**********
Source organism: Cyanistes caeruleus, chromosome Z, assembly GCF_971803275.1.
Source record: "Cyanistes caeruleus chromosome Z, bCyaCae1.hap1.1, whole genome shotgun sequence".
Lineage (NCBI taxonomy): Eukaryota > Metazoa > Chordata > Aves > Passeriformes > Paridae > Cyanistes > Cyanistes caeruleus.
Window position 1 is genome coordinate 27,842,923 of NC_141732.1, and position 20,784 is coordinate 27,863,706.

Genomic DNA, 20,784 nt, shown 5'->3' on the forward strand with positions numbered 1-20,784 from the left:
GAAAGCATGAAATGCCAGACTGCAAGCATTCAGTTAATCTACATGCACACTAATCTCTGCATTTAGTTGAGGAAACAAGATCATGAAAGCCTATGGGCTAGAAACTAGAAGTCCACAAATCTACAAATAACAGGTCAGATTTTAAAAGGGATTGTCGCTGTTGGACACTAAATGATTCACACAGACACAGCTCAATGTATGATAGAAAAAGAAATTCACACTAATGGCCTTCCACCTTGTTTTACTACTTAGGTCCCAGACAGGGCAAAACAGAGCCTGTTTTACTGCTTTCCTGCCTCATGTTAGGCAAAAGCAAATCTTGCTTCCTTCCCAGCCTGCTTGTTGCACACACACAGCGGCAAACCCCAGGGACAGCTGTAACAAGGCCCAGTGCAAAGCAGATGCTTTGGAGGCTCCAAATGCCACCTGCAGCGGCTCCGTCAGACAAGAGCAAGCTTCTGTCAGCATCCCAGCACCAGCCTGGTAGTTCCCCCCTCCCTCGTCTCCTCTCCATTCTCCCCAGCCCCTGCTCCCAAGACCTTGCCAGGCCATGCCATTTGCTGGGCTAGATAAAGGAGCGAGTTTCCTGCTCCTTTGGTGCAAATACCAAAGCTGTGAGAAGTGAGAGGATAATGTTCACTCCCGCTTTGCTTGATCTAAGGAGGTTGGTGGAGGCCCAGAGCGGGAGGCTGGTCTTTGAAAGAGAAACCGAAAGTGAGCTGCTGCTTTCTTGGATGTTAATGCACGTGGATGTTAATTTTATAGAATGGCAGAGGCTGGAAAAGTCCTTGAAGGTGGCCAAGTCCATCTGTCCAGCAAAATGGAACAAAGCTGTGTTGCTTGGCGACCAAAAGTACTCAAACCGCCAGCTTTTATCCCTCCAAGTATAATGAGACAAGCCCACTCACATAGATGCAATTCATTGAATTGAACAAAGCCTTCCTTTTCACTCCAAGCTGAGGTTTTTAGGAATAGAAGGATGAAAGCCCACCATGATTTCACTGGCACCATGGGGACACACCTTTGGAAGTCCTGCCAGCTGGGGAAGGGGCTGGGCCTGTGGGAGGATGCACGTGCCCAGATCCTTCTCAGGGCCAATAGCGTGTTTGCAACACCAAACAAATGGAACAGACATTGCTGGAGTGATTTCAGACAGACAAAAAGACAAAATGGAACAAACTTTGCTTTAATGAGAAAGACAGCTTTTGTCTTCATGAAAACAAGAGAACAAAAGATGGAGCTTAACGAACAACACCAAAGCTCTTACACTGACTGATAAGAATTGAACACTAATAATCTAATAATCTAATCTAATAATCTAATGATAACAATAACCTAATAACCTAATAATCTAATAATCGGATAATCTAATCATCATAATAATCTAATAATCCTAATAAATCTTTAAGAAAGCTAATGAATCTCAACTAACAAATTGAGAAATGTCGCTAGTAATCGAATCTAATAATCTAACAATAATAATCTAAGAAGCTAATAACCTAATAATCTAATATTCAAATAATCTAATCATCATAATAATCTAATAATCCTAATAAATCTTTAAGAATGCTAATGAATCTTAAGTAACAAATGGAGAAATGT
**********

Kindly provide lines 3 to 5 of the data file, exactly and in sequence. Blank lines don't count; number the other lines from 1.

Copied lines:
Lineage (NCBI taxonomy): Eukaryota > Metazoa > Chordata > Aves > Passeriformes > Paridae > Cyanistes > Cyanistes caeruleus.
Window position 1 is genome coordinate 27,842,923 of NC_141732.1, and position 20,784 is coordinate 27,863,706.

Genomic DNA, 20,784 nt, shown 5'->3' on the forward strand with positions numbered 1-20,784 from the left: